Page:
Vents hold key to oceans' secrets

June 6, 1997

FOR the past 20 years marine geologists may have been searching for deep vents on the ocean floor in the wrong places.

These hydrothermal vents emit plumes of chemical-rich waters from the earth's crust into the ocean. They form some of the most extreme conditions on earth, with vast pressures and temperatures, absolute dark and a deadly mixture of chemicals. Yet they are home to bacteria and larger life forms including crabs, clams, blind shrimps and snails.

The vents were first discovered on the floor of the Pacific mid- ocean ridge in the 1970s. Since then, marine geologists have searched for other vents along the volcanically active ridges that form when the earth's plates collide.

But now a research team from Southampton University's Oceanography Centre has suggested that hydrothermal vents may be far more common than once thought. They believe that the vents may form not along the centre of the ridges, but in more faulted and thinned areas up to 20 kilometres away.

Until now, hydrothermal vents have been discovered by chance along mid-ocean plate boundaries, says Southampton researcher Lindsay Parson. The pulling apart of plates allows sea water to enter the earth's crust and flow through hot rocks, dissolving minerals and chemicals as it goes.

"The sea water becomes a nasty chemical cocktail," Dr Parson said. "It discharges at a temperature in excess of 3500C through some convenient crack and hits water of 10. Much of its chemical content is frozen out, leaving hydrothermal deposits, such as copper, zincs and gold."

The creatures that gather around the vents are effectively stranded in the middle of the Atlantic ocean. "They have been protected from anthropogenic effects and light for 120 million years, developing and evolving in isolation," Dr Parson said.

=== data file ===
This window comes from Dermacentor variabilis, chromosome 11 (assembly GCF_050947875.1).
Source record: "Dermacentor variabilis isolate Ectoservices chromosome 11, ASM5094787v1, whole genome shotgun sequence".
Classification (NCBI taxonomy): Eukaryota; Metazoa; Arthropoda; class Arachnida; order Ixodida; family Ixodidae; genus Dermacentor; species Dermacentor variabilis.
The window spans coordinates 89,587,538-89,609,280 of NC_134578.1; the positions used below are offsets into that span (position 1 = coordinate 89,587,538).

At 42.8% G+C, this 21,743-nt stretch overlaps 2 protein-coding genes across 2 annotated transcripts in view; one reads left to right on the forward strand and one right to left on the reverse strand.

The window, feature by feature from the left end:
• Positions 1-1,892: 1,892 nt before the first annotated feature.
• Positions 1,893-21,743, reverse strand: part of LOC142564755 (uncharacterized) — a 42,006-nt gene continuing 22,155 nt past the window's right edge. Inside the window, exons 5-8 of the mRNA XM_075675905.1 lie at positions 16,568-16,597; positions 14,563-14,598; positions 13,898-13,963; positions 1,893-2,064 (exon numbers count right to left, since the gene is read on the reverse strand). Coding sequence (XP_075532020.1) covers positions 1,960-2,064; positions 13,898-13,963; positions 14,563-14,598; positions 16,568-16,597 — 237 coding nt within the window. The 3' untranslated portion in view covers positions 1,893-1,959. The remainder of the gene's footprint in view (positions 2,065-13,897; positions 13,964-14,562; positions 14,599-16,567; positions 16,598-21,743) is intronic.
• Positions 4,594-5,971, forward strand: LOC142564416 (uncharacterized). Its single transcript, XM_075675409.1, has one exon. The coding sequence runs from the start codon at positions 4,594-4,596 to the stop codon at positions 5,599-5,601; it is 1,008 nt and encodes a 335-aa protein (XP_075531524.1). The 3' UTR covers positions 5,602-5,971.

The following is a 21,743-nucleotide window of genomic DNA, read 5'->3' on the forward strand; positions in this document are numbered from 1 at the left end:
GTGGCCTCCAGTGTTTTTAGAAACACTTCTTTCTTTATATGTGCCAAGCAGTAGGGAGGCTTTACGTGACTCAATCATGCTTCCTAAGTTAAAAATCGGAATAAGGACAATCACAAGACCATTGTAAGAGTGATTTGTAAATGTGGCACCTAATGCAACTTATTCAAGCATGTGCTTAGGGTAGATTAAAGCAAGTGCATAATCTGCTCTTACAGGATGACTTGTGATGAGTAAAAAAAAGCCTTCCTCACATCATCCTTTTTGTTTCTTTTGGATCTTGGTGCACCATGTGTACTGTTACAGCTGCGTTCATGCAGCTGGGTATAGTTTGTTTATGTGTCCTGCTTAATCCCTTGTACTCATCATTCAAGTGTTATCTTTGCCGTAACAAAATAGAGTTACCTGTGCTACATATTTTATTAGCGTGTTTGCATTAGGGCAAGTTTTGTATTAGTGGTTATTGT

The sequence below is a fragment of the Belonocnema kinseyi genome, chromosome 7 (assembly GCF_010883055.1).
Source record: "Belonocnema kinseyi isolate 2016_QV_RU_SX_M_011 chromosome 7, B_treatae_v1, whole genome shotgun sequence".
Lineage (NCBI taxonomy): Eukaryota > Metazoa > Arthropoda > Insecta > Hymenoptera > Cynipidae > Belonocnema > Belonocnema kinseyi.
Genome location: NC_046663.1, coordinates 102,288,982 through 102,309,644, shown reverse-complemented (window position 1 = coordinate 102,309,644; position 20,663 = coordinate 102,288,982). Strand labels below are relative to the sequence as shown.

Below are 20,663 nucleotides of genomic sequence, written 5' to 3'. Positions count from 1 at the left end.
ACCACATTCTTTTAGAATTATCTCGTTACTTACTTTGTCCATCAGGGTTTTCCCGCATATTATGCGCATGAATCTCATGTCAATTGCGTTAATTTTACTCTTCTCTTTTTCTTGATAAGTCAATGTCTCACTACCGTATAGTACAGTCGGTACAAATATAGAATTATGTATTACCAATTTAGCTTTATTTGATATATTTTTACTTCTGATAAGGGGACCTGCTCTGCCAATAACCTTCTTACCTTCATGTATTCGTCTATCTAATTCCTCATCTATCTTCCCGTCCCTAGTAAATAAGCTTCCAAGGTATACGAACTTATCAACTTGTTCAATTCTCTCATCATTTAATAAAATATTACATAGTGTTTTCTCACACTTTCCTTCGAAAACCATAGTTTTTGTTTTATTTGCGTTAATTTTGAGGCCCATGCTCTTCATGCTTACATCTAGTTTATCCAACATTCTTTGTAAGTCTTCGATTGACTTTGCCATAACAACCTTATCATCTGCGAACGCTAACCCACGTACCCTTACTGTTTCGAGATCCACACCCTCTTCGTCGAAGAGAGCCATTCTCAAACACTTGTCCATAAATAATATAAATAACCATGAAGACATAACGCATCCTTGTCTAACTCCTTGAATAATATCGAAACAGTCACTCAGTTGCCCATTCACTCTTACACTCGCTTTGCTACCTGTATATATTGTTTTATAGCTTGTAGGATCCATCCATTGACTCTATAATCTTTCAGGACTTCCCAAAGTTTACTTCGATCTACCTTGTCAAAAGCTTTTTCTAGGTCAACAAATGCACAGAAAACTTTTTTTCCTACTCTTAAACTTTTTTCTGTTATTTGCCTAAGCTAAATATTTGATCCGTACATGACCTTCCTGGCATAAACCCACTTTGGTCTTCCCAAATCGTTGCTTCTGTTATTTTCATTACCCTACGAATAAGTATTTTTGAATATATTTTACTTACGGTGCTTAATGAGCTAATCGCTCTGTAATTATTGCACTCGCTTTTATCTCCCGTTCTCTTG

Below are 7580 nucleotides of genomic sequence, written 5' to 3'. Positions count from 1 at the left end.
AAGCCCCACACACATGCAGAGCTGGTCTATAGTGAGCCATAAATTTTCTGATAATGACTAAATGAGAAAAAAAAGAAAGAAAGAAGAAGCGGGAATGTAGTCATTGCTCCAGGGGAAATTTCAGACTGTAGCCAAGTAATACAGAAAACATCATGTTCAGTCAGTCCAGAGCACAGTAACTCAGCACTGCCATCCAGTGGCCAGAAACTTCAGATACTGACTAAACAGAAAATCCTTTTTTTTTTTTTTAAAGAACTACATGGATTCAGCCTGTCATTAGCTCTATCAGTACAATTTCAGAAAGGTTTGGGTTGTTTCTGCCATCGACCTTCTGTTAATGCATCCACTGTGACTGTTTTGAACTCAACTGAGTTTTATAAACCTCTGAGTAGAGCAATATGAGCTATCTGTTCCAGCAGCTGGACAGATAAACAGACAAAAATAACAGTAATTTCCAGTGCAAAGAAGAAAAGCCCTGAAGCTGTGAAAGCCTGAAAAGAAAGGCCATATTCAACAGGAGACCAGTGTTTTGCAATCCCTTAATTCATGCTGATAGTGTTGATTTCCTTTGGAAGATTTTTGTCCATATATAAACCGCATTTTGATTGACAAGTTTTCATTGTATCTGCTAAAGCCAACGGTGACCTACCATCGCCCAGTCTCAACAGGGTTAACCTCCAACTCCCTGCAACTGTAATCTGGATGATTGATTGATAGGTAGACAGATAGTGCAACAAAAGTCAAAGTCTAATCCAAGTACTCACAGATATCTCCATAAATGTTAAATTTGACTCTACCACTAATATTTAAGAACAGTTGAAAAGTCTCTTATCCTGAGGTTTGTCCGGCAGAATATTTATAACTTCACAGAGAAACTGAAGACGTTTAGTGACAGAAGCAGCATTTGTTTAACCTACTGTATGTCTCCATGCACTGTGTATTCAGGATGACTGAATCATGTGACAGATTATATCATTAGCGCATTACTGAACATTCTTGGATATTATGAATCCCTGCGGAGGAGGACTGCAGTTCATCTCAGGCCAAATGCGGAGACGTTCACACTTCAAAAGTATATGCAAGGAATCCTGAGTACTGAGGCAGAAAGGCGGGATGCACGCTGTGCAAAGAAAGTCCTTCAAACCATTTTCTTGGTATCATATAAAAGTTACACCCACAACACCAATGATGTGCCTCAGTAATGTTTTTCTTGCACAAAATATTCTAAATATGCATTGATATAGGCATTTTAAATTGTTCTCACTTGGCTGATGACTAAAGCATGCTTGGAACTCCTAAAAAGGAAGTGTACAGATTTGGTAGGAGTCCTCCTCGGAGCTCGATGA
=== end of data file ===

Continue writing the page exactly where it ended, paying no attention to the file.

The Southampton team wanted to map these vents because they play a key role in the chemical composition of the oceans, with a possible knock-on effect on the chemistry of the atmosphere.

The team chose a section of the mid-Atlantic ridge 250km long just south of the Azores. "Groups of these vents are only a few hundred metres across on a ridge which may be 10km wide. So if you just go and look for them, you have to be fairly lucky," Dr Parson said.

Instead they used a Tobi -Towed Ocean Bottom Instrument - which was developed in the UK, to detect the plumes. At a depth of between 200 and 300 metres from the ocean floor, the water plumes, still containing quantities of dissolved chemicals, become less buoyant and spread out instead of rising.

"We towed the Tobi at this depth throughout the 250km long, 10km wide section. We knew of two vents in this area, but we found seven more," Dr Parson said.

"The significant thing is they were not in the parts of the ridge which were most volcanically active. Instead they were up to 20km from the hottest areas of the ridge. We think now that as you move away from the hot sections of the ridge you come into sections which have been more faulted and thinned."

He believes it is these faults which allow high-temperature vents to surface. Researchers from Southampton are now at sea testing the theory.

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